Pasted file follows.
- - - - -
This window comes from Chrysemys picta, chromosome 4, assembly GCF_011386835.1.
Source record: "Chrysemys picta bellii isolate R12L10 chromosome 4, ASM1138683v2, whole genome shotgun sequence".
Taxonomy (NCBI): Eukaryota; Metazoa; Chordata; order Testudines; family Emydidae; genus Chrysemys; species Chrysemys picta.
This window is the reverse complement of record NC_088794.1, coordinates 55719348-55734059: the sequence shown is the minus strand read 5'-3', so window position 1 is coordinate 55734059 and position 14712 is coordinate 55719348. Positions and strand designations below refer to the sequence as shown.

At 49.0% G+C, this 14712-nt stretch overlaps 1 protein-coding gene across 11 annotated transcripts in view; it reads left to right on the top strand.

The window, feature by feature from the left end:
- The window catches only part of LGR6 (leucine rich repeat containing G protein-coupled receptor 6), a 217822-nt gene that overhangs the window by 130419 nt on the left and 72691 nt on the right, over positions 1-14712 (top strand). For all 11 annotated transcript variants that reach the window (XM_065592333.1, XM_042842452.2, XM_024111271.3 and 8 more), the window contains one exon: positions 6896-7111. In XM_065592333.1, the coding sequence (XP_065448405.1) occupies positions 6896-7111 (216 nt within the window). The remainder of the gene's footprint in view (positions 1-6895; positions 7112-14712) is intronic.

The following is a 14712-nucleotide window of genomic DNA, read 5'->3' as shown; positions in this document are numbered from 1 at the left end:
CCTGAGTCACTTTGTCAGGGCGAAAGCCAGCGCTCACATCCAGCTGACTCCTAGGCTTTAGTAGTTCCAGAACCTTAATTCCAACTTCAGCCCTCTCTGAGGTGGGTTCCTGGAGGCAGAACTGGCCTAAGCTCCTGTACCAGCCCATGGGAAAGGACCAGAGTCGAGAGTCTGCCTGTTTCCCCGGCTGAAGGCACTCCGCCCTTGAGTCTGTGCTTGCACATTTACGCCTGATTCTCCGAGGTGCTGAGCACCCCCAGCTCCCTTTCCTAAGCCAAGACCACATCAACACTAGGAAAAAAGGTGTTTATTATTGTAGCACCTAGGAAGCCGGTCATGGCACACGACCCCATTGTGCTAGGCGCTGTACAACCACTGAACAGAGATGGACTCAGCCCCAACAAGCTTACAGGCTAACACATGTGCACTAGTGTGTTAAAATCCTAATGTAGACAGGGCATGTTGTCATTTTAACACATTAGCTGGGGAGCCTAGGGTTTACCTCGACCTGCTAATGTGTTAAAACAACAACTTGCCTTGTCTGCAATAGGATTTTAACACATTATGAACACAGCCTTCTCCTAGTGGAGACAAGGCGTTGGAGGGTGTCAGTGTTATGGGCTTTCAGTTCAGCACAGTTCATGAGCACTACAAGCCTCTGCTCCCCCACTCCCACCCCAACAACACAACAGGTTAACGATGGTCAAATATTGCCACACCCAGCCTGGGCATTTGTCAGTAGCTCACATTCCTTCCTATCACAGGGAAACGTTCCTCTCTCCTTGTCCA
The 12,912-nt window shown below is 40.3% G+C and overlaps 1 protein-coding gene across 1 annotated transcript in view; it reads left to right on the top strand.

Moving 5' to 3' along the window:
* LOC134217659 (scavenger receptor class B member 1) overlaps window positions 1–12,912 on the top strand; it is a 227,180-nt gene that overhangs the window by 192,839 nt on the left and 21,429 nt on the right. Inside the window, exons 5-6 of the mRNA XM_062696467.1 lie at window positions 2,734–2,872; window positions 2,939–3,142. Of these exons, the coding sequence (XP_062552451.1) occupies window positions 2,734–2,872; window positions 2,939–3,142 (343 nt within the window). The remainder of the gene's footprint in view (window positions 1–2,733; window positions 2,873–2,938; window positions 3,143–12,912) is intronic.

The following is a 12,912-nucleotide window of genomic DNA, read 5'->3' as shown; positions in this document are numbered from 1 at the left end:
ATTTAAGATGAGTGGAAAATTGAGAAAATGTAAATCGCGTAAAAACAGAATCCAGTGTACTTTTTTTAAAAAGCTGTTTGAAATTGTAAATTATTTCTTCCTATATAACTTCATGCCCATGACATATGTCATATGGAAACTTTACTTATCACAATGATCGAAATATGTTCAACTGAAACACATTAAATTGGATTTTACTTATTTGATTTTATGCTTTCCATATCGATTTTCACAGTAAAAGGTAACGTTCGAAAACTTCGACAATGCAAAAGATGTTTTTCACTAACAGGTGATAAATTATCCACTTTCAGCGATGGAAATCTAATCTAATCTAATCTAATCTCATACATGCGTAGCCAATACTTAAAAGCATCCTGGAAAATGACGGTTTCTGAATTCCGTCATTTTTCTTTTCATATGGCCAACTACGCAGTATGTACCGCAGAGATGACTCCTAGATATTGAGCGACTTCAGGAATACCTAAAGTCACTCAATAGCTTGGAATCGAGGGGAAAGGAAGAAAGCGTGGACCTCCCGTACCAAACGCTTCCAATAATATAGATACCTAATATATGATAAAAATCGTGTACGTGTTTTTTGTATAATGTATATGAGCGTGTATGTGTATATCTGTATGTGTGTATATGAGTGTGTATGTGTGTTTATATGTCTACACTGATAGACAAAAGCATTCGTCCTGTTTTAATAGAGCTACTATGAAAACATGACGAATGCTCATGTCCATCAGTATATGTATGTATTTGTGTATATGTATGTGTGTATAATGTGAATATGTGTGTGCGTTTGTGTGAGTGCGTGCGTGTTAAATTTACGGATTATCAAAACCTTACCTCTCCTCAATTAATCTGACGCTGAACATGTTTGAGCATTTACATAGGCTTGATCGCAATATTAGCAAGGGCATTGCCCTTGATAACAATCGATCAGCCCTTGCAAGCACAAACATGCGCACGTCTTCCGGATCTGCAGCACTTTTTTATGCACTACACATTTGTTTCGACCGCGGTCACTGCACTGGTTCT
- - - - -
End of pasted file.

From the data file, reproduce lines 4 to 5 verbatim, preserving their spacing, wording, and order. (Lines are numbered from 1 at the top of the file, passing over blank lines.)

This window is the reverse complement of record NC_088794.1, coordinates 55719348-55734059: the sequence shown is the minus strand read 5'-3', so window position 1 is coordinate 55734059 and position 14712 is coordinate 55719348. Positions and strand designations below refer to the sequence as shown.

At 49.0% G+C, this 14712-nt stretch overlaps 1 protein-coding gene across 11 annotated transcripts in view; it reads left to right on the top strand.